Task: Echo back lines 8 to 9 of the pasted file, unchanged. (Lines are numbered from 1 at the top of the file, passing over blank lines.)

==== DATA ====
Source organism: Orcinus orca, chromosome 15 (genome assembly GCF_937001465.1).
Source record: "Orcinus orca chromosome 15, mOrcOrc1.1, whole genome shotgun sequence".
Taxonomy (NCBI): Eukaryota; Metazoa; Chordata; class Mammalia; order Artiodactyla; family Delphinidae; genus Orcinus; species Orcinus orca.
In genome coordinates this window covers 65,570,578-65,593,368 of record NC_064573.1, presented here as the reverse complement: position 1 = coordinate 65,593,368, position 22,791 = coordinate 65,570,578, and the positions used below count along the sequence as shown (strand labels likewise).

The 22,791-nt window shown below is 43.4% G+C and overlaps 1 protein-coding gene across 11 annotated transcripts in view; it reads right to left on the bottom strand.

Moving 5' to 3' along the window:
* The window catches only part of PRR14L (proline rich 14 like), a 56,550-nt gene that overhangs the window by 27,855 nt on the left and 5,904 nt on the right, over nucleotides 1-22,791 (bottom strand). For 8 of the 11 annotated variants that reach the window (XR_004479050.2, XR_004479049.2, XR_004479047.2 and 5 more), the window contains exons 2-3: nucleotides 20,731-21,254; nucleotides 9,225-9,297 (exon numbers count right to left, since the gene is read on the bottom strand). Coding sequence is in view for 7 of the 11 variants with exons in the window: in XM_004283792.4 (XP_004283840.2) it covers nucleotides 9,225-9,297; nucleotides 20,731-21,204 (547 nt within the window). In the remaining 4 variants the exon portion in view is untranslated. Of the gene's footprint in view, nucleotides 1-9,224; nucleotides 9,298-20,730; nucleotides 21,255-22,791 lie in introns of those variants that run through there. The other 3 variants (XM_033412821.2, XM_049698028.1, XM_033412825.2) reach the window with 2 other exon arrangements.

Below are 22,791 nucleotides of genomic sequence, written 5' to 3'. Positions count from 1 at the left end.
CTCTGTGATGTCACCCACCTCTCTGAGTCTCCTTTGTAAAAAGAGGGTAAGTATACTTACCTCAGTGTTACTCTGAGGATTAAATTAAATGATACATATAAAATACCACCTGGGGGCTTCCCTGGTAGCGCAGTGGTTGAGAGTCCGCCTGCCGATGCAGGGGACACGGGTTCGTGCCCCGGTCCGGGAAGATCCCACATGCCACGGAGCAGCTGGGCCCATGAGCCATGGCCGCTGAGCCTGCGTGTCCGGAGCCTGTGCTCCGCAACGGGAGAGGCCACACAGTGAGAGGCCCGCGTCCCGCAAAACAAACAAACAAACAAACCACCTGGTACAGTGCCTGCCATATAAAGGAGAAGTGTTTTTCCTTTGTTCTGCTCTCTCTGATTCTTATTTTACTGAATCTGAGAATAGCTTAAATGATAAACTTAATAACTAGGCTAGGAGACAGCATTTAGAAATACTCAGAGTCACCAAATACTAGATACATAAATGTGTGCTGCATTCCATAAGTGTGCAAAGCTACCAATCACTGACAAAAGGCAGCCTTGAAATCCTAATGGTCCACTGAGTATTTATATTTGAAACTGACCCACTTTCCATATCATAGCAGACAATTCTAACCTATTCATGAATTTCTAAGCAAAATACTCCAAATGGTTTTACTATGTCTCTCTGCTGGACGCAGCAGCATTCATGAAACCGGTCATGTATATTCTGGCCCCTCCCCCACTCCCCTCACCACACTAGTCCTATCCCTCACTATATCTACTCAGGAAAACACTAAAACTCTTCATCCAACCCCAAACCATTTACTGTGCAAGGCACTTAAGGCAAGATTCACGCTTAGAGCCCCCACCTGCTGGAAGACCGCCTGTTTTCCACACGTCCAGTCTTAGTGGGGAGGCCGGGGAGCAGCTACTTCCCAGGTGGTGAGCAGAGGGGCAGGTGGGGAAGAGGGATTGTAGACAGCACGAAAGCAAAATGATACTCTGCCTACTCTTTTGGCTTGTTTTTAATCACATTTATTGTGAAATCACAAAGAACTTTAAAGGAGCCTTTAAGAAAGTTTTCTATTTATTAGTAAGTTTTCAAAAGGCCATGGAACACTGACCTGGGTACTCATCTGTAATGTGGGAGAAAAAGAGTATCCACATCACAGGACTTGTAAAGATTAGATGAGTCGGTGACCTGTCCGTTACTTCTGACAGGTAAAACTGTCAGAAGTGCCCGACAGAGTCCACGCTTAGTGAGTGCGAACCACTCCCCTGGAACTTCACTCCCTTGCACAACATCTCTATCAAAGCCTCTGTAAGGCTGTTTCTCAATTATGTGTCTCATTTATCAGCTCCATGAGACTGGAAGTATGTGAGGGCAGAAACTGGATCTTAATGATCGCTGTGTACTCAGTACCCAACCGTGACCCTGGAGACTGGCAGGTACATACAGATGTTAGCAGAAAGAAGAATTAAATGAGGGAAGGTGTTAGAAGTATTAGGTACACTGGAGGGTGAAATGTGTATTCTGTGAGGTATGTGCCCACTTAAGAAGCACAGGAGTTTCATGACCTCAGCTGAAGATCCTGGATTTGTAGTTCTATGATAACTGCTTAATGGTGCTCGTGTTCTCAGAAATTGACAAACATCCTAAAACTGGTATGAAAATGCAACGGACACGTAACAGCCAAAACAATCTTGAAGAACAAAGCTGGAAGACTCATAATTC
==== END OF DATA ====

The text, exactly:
Below are 22,791 nucleotides of genomic sequence, written 5' to 3'. Positions count from 1 at the left end.
CTCTGTGATGTCACCCACCTCTCTGAGTCTCCTTTGTAAAAAGAGGGTAAGTATACTTACCTCAGTGTTACTCTGAGGATTAAATTAAATGATACATATAAAATACCACCTGGGGGCTTCCCTGGTAGCGCAGTGGTTGAGAGTCCGCCTGCCGATGCAGGGGACACGGGTTCGTGCCCCGGTCCGGGAAGATCCCACATGCCACGGAGCAGCTGGGCCCATGAGCCATGGCCGCTGAGCCTGCGTGTCCGGAGCCTGTGCTCCGCAACGGGAGAGGCCACACAGTGAGAGGCCCGCGTCCCGCAAAACAAACAAACAAACAAACCACCTGGTACAGTGCCTGCCATATAAAGGAGAAGTGTTTTTCCTTTGTTCTGCTCTCTCTGATTCTTATTTTACTGAATCTGAGAATAGCTTAAATGATAAACTTAATAACTAGGCTAGGAGACAGCATTTAGAAATACTCAGAGTCACCAAATACTAGATACATAAATGTGTGCTGCATTCCATAAGTGTGCAAAGCTACCAATCACTGACAAAAGGCAGCCTTGAAATCCTAATGGTCCACTGAGTATTTATATTTGAAACTGACCCACTTTCCATATCATAGCAGACAATTCTAACCTATTCATGAATTTCTAAGCAAAATACTCCAAATGGTTTTACTATGTCTCTCTGCTGGACGCAGCAGCATTCATGAAACCGGTCATGTATATTCTGGCCCCTCCCCCACTCCCCTCACCACACTAGTCCTATCCCTCACTATATCTACTCAGGAAAACACTAAAACTCTTCATCCAACCCCAAACCATTTACTGTGCAAGGCACTTAAGGCAAGATTCACGCTTAGAGCCCCCACCTGCTGGAAGACCGCCTGTTTTCCACACGTCCAGTCTTAGTGGGGAGGCCGGGGAGCAGCTACTTCCCAGGTGGTGAGCAGAGGGGCAGGTGGGGAAGAGGGATTGTAGACAGCACGAAAGCAAAATGATACTCTGCCTACTCTTTTGGCTTGTTTTTAATCACATTTATTGTGAAATCACAAAGAACTTTAAAGGAGCCTTTAAGAAAGTTTTCTATTTATTAGTAAGTTTTCAAAAGGCCATGGAACACTGACCTGGGTACTCATCTGTAATGTGGGAGAAAAAGAGTATCCACATCACAGGACTTGTAAAGATTAGATGAGTCGGTGACCTGTCCGTTACTTCTGACAGGTAAAACTGTCAGAAGTGCCCGACAGAGTCCACGCTTAGTGAGTGCGAACCACTCCCCTGGAACTTCACTCCCTTGCACAACATCTCTATCAAAGCCTCTGTAAGGCTGTTTCTCAATTATGTGTCTCATTTATCAGCTCCATGAGACTGGAAGTATGTGAGGGCAGAAACTGGATCTTAATGATCGCTGTGTACTCAGTACCCAACCGTGACCCTGGAGACTGGCAGGTACATACAGATGTTAGCAGAAAGAAGAATTAAATGAGGGAAGGTGTTAGAAGTATTAGGTACACTGGAGGGTGAAATGTGTATTCTGTGAGGTATGTGCCCACTTAAGAAGCACAGGAGTTTCATGACCTCAGCTGAAGATCCTGGATTTGTAGTTCTATGATAACTGCTTAATGGTGCTCGTGTTCTCAGAAATTGACAAACATCCTAAAACTGGTATGAAAATGCAACGGACACGTAACAGCCAAAACAATCTTGAAGAACAAAGCTGGAAGACTCATAATTC